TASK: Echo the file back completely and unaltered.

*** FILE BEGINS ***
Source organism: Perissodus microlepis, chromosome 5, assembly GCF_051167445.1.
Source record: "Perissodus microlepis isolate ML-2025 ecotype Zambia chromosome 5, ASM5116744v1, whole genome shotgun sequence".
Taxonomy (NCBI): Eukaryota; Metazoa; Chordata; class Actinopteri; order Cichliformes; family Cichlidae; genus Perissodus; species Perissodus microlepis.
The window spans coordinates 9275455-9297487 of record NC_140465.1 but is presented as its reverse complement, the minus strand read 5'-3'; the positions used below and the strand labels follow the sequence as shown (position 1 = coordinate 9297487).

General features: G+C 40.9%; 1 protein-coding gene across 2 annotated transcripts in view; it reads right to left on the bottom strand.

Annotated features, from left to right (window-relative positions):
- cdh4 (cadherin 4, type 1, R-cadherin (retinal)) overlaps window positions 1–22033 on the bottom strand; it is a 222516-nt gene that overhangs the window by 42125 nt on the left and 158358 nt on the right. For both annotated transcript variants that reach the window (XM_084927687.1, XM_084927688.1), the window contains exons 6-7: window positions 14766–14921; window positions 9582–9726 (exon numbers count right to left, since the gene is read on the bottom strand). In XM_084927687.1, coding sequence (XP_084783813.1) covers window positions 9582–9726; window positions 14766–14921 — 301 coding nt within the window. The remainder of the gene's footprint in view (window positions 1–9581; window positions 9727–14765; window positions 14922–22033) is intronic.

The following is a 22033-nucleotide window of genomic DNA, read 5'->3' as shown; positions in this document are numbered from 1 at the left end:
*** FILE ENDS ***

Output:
Source organism: Perissodus microlepis, chromosome 5, assembly GCF_051167445.1.
Source record: "Perissodus microlepis isolate ML-2025 ecotype Zambia chromosome 5, ASM5116744v1, whole genome shotgun sequence".
Taxonomy (NCBI): Eukaryota; Metazoa; Chordata; class Actinopteri; order Cichliformes; family Cichlidae; genus Perissodus; species Perissodus microlepis.
The window spans coordinates 9275455-9297487 of record NC_140465.1 but is presented as its reverse complement, the minus strand read 5'-3'; the positions used below and the strand labels follow the sequence as shown (position 1 = coordinate 9297487).

General features: G+C 40.9%; 1 protein-coding gene across 2 annotated transcripts in view; it reads right to left on the bottom strand.

Annotated features, from left to right (window-relative positions):
- cdh4 (cadherin 4, type 1, R-cadherin (retinal)) overlaps window positions 1–22033 on the bottom strand; it is a 222516-nt gene that overhangs the window by 42125 nt on the left and 158358 nt on the right. For both annotated transcript variants that reach the window (XM_084927687.1, XM_084927688.1), the window contains exons 6-7: window positions 14766–14921; window positions 9582–9726 (exon numbers count right to left, since the gene is read on the bottom strand). In XM_084927687.1, coding sequence (XP_084783813.1) covers window positions 9582–9726; window positions 14766–14921 — 301 coding nt within the window. The remainder of the gene's footprint in view (window positions 1–9581; window positions 9727–14765; window positions 14922–22033) is intronic.

The following is a 22033-nucleotide window of genomic DNA, read 5'->3' as shown; positions in this document are numbered from 1 at the left end: